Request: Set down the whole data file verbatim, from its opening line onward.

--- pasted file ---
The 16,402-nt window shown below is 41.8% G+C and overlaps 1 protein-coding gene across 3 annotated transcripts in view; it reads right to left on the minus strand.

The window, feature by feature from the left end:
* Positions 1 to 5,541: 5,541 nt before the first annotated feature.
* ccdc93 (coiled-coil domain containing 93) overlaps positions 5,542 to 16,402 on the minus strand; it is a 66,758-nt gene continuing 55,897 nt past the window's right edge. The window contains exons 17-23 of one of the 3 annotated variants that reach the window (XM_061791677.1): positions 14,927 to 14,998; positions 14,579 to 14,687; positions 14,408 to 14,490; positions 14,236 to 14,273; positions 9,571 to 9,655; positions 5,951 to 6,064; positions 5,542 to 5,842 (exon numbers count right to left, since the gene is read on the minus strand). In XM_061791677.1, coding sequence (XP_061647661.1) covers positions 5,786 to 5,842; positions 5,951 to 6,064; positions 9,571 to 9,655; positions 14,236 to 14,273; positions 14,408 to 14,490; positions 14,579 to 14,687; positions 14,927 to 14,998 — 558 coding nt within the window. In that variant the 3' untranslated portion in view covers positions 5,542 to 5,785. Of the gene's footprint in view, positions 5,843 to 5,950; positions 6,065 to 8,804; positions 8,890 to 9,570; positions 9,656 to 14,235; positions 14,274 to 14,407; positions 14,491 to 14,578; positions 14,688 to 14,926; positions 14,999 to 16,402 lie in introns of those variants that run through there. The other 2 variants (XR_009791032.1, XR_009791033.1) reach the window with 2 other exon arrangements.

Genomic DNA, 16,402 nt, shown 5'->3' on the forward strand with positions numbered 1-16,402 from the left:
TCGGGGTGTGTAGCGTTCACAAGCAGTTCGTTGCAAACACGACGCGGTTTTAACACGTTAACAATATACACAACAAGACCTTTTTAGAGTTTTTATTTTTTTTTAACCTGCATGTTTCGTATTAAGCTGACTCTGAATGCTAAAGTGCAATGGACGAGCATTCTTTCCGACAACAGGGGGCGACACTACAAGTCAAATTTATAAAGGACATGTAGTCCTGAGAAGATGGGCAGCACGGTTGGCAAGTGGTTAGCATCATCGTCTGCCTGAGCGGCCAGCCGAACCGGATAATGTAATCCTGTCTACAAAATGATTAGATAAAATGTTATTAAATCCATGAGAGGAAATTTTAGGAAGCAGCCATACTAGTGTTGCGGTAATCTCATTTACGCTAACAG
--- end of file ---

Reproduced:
The 16,402-nt window shown below is 41.8% G+C and overlaps 1 protein-coding gene across 3 annotated transcripts in view; it reads right to left on the minus strand.

The window, feature by feature from the left end:
* Positions 1 to 5,541: 5,541 nt before the first annotated feature.
* ccdc93 (coiled-coil domain containing 93) overlaps positions 5,542 to 16,402 on the minus strand; it is a 66,758-nt gene continuing 55,897 nt past the window's right edge. The window contains exons 17-23 of one of the 3 annotated variants that reach the window (XM_061791677.1): positions 14,927 to 14,998; positions 14,579 to 14,687; positions 14,408 to 14,490; positions 14,236 to 14,273; positions 9,571 to 9,655; positions 5,951 to 6,064; positions 5,542 to 5,842 (exon numbers count right to left, since the gene is read on the minus strand). In XM_061791677.1, coding sequence (XP_061647661.1) covers positions 5,786 to 5,842; positions 5,951 to 6,064; positions 9,571 to 9,655; positions 14,236 to 14,273; positions 14,408 to 14,490; positions 14,579 to 14,687; positions 14,927 to 14,998 — 558 coding nt within the window. In that variant the 3' untranslated portion in view covers positions 5,542 to 5,785. Of the gene's footprint in view, positions 5,843 to 5,950; positions 6,065 to 8,804; positions 8,890 to 9,570; positions 9,656 to 14,235; positions 14,274 to 14,407; positions 14,491 to 14,578; positions 14,688 to 14,926; positions 14,999 to 16,402 lie in introns of those variants that run through there. The other 2 variants (XR_009791032.1, XR_009791033.1) reach the window with 2 other exon arrangements.

Genomic DNA, 16,402 nt, shown 5'->3' on the forward strand with positions numbered 1-16,402 from the left:
TCGGGGTGTGTAGCGTTCACAAGCAGTTCGTTGCAAACACGACGCGGTTTTAACACGTTAACAATATACACAACAAGACCTTTTTAGAGTTTTTATTTTTTTTTAACCTGCATGTTTCGTATTAAGCTGACTCTGAATGCTAAAGTGCAATGGACGAGCATTCTTTCCGACAACAGGGGGCGACACTACAAGTCAAATTTATAAAGGACATGTAGTCCTGAGAAGATGGGCAGCACGGTTGGCAAGTGGTTAGCATCATCGTCTGCCTGAGCGGCCAGCCGAACCGGATAATGTAATCCTGTCTACAAAATGATTAGATAAAATGTTATTAAATCCATGAGAGGAAATTTTAGGAAGCAGCCATACTAGTGTTGCGGTAATCTCATTTACGCTAACAG